Winner James Hunt(GBR) Mclaren M23 Canadian GP, Mosport Park, 3 October 1976

At the age of 45, James Simon Wallis Hunt died far too young. Astonishingly, for the driver they called ‘Hunt the Shunt’, he did not die whilst burning rubber at the wheel of a racing car; he passed away in the bedroom of his Wimbledon home having brushed his teeth, said goodnight to his two sons and spoken to his new fiancé on the telephone. James Hunt died of a heart attack.

This tragically mundane death was never befitting of a rebel racing driver from the ’70s, and the thought of James Hunt, the 1976 World Champion, arriving at the pearly gates in his pyjamas rather than racing overalls doesn’t bear thinking about. But 20 years on from his death, the James Hunt we remember is still the maverick blonde with a cigarette dangling from his lips, a bevy of beautiful women at his side and a winner’s trophy held aloft. 

I was just three years old when James passed away, utterly unaware of who he was or how much I would one day idolise him. Tales of James’ racing spirit and the way in which he lived life to the fullest inspired me to follow motor sport as closely as I do; in a time of increased professionalism among drivers, James was a breath of fresh air, harking back to older times when a driver lived life on the limit both in and out of the car.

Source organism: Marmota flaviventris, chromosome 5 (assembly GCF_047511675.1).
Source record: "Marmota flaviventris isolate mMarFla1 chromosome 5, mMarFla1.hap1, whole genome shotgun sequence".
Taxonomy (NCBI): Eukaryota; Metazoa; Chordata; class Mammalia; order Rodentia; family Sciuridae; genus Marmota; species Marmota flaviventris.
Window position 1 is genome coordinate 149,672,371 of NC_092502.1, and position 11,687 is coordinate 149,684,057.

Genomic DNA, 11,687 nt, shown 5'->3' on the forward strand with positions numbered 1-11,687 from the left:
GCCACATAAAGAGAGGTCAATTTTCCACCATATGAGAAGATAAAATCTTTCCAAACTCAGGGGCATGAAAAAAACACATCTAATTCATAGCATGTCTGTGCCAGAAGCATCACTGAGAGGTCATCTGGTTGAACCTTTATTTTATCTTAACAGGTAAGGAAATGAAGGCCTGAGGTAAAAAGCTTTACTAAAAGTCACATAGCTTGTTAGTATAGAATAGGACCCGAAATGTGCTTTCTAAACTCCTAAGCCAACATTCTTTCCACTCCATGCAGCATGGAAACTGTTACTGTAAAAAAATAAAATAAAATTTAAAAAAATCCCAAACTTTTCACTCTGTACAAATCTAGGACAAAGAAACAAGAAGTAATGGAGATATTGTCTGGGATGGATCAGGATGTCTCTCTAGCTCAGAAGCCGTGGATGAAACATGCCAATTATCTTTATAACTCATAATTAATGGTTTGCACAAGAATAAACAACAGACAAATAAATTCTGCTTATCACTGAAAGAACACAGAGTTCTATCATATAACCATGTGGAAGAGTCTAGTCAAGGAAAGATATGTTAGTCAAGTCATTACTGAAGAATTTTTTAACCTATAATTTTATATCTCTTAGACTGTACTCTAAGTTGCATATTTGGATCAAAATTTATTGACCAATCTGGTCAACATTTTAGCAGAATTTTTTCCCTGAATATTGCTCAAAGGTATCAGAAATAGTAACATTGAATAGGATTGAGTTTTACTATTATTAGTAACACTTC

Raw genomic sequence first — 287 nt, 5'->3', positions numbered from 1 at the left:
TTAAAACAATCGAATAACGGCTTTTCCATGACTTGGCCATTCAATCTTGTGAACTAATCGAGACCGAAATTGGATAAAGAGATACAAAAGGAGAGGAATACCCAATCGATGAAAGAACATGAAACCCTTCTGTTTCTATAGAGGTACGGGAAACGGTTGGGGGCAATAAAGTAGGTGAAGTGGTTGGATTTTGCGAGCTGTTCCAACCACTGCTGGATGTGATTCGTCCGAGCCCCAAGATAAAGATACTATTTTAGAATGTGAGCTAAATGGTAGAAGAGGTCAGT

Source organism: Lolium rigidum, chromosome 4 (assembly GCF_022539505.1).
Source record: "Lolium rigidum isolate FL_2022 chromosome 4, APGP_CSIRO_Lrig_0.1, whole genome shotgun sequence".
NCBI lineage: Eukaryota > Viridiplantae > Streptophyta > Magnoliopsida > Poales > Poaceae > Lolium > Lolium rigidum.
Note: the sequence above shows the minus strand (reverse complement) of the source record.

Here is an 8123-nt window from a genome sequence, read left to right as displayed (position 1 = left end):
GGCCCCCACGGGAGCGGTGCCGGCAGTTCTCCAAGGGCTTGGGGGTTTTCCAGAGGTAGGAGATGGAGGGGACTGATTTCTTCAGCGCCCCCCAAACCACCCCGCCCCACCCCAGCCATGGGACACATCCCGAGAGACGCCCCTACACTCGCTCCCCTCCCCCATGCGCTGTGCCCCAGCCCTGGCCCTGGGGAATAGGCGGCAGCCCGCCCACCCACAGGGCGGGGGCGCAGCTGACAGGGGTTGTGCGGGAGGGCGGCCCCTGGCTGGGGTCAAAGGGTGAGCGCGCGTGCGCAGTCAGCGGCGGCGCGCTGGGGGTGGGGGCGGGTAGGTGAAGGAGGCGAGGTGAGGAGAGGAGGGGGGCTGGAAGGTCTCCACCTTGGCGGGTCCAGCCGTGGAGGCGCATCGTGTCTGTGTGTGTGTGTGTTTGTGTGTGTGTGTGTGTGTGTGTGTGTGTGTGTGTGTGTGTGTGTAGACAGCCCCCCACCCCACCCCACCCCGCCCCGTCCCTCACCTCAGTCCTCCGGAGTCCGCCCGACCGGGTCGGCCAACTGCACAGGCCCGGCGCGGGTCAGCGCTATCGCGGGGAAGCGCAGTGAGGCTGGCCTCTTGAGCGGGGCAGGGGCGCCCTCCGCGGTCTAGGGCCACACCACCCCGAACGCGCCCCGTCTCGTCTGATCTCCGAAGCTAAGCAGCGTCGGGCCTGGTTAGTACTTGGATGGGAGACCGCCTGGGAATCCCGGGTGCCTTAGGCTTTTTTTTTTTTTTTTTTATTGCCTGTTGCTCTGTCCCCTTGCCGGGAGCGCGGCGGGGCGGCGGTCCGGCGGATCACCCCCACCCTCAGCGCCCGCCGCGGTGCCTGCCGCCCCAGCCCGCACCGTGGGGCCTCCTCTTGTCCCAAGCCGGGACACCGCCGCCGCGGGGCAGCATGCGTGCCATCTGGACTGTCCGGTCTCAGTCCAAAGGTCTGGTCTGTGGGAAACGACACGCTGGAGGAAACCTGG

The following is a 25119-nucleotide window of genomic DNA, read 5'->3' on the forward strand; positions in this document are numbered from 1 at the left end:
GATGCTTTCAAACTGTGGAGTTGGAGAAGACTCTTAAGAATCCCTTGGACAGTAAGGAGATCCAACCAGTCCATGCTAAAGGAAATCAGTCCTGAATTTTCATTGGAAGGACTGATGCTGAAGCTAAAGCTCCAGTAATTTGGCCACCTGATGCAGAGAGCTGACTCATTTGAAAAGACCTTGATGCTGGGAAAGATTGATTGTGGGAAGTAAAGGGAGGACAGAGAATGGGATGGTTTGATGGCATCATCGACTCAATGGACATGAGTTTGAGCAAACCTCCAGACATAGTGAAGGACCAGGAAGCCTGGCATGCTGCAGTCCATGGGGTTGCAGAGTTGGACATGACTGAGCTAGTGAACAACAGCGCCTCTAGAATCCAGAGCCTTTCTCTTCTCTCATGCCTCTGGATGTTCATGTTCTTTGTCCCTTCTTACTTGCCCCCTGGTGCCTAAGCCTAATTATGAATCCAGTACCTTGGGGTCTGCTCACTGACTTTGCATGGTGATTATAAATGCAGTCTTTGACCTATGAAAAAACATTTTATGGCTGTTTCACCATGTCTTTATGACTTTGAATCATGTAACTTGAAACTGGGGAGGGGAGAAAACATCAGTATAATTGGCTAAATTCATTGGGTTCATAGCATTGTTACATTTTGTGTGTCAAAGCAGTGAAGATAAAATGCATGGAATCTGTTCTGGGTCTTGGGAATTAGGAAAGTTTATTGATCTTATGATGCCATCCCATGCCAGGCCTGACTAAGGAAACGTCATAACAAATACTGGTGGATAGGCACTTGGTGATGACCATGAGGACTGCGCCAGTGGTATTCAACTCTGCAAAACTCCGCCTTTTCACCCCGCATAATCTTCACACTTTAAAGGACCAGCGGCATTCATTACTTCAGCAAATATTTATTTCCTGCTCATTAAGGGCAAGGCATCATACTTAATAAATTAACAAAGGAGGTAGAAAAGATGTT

The lifestyle James lead was frowned upon by many – the drink, the drugs, the women – and the great question hanging over the memory of James has always been “What could he have achieved if he applied himself like the others, like Jackie Stewart or Niki Lauda?”. A strict exercise regime and more respect for the establishment may have resulted in a few more Grand Prix victories, perhaps even another championship, but he wouldn’t have been James Hunt – the good-looking, loveable rogue who captured the imagination of millions of fans like nobody before or since. 

Unlike other champions, James seemed to give up very little of his desired way of living in the pursuit of glory. And that should be respected, for he never grew too big for his boots; James remained James and who could fail to admire that? Punching that marshal in Monaco may have been pushing it though.

Twenty years without James Hunt seems a long time; he isn’t just missed as a racing driver but also for his talent behind the microphone alongside Murray Walker. His educated and honest opinions are sorely missed, and while his disdain for Ricardo Patrese (whom he blamed for the death of Ronnie Peterson) left a bad taste, his say-it-like-it-is attitude towards commentary was refreshing as well as entertaining. 

I was born 14 years after James won his World Championship for McLaren and it saddens me that I wasn’t alive to read the headlines about Britain’s number one playboy champion; the reports on his latest conquest – either on the track or off – or the images of him with Barry Sheene or George Harrison simply living life and loving every moment.

They certainly don’t make them like James Hunt anymore.



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